My daughter is in middle school, where she receives skills support every day in an inclusion program. At the annual review, we were told she will now only receive skills support every other day because that is all the high school offers. Can the district automatically make this change?
Your daughter’s educational program and services are developed by the IEP Team (you are part of that Team) and written in the IEP.
The Model IEP Form
IDEA requires that your child’s IEP includes the frequency, duration, location, and projected dates for services.
34 C.F.R. Section 300.320(a)(7) in Wrightslaw: All About IEPs, page 43.
Read the US DOE Guidance on the required content of IEPs explained in the Model IEP Form.
Your child’s IEP drives her program, placement, and services – not what the school has available. The school is responsible for providing FAPE.
The Annual IEP Review
The annual review is for IEP team to review and revise the IEP based on:
- any lack of expected progress
- results of any reevaluation
- information provided by the parents
- anticipated needs
20 U.S.C. Section 1414(d)(4)(A) in Wrightslaw: Special Education Law, page 104.
Your child’s IEP is based on her:
- present levels
The discussion by the IEP Team at the annual review should have been about your daughter’s unique needs and the program she requires to meet those needs – not about her schedule.
Is your child’s IEP individualized? Get the checklist!
Wrightslaw: All About IEPs, Chapter 5
IEP Drives Services
Updating Present Levels
Roadmap to the IEP
IEP Facts: Review and Revision
I feel that too often services are decided based on the school schedule rather than individual needs of the student. Thank you for listing out exactly what should decide a student’s LRE. Having this information will be beneficial in the future during IEP meetings. This is especially important to remember when students transfer in from other schools and especially other counties and states. We are supposed to provide them with comparable services, but often this is not the case. Staffing, scheduling, and large class sizes seem to contribute to this issue. When schools “do not offer” a specific service at the school level; for example, self-contained, what are the options?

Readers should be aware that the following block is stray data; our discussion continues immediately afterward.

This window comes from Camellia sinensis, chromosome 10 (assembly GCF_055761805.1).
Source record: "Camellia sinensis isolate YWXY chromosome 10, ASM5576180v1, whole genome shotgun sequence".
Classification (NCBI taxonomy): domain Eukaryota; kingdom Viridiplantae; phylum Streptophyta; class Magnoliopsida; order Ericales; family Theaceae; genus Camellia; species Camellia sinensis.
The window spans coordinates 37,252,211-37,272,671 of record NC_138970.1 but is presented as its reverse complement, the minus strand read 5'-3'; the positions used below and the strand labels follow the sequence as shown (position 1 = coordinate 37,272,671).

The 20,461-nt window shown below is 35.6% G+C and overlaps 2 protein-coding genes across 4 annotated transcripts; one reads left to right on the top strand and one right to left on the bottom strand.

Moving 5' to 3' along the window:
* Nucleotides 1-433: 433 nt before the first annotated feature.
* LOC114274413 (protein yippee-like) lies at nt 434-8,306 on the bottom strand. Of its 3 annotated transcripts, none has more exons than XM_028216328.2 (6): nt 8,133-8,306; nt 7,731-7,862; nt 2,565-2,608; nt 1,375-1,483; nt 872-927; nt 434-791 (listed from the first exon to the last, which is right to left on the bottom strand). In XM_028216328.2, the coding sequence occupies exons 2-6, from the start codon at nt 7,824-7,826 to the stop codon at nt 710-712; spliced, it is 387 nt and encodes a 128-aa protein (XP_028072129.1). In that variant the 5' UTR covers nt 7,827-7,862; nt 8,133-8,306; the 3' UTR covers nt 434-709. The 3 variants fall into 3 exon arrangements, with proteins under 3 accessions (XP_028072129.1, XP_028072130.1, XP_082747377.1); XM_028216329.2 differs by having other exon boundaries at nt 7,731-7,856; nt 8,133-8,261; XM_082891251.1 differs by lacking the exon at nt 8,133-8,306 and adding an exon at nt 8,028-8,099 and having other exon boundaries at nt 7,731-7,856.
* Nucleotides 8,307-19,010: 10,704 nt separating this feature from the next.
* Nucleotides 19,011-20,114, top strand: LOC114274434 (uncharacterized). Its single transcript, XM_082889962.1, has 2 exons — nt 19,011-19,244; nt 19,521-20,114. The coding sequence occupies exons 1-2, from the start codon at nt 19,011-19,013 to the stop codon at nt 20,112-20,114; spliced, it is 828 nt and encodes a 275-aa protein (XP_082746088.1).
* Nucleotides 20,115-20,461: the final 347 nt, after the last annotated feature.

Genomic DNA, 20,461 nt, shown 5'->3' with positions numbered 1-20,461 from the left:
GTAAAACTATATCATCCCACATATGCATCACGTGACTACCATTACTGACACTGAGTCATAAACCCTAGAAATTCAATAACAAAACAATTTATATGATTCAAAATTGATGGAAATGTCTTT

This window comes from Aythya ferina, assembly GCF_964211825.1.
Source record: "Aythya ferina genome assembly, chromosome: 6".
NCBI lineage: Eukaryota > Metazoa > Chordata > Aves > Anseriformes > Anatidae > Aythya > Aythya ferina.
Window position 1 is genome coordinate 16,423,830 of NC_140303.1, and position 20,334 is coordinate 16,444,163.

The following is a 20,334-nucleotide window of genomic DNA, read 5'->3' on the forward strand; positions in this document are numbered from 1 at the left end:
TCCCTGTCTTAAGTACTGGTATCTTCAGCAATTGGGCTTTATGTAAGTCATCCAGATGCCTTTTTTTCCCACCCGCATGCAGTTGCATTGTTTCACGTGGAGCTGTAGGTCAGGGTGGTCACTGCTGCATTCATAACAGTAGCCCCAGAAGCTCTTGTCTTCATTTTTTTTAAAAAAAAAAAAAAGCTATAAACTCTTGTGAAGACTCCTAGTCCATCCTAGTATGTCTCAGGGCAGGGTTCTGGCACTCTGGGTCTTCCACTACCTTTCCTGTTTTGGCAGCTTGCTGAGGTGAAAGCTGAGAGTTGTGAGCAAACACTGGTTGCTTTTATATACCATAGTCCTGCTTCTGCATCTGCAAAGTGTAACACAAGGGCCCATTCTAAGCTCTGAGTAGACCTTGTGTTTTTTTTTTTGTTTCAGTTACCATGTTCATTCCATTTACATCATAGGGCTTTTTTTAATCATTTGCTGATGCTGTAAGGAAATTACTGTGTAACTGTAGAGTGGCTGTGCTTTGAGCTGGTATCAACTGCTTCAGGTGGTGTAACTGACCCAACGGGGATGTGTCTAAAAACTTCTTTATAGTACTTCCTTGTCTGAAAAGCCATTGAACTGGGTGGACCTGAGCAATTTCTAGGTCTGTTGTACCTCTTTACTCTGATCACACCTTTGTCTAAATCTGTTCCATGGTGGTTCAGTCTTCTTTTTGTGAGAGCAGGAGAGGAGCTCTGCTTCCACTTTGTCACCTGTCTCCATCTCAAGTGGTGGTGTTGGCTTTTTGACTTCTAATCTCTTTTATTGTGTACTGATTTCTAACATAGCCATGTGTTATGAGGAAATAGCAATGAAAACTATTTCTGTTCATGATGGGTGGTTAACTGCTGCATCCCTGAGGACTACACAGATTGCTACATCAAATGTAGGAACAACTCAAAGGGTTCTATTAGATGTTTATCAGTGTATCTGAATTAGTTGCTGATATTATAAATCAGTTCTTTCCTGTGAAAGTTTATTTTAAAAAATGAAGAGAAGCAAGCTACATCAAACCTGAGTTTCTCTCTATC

Services are based on unspoken policies and philosophies of those in power- often NOT the Special Ed administrators. School Boards & superintendents run schools. If you have a new SPED admin or one you don’t trust, be sure you bring an advocate. It takes a year for new admin to learn school politics. We had 5-credentialed admin forced out in 12 years. The one with no administrative credentials is going on her 4th year, doing what the Board, general administrators, and superintendent tell her to do. She’s really good at saying, “We don’t do that in high school” and “I don’t have the authority to do that”. She denies FAPE, especially LRE issues and 504 services, all the time-less when parents have advocates/attorneys.
I am going through this myself with my son in 2nd. The principal and teacher flat out deny FAPE. They changed his modifications and accommodation with no meeting. I was not informed. Teacher never follows IEP because she has other kids to worry to about and my son does not matter. Try to request for an IEP meeting and the school threatened to turn me in or harassment charges. They now are moving my son to an autism classroom without my consent so the other kids won’t have to deal with him. Why can’t the school see that I am trying to help my son get the education he deserves? I have tried complaining but am getting no where. I guess I am going to have to request for due process.
Thanks for sharing this overview. It’s important to understand IEPs and whether changes like that can happen.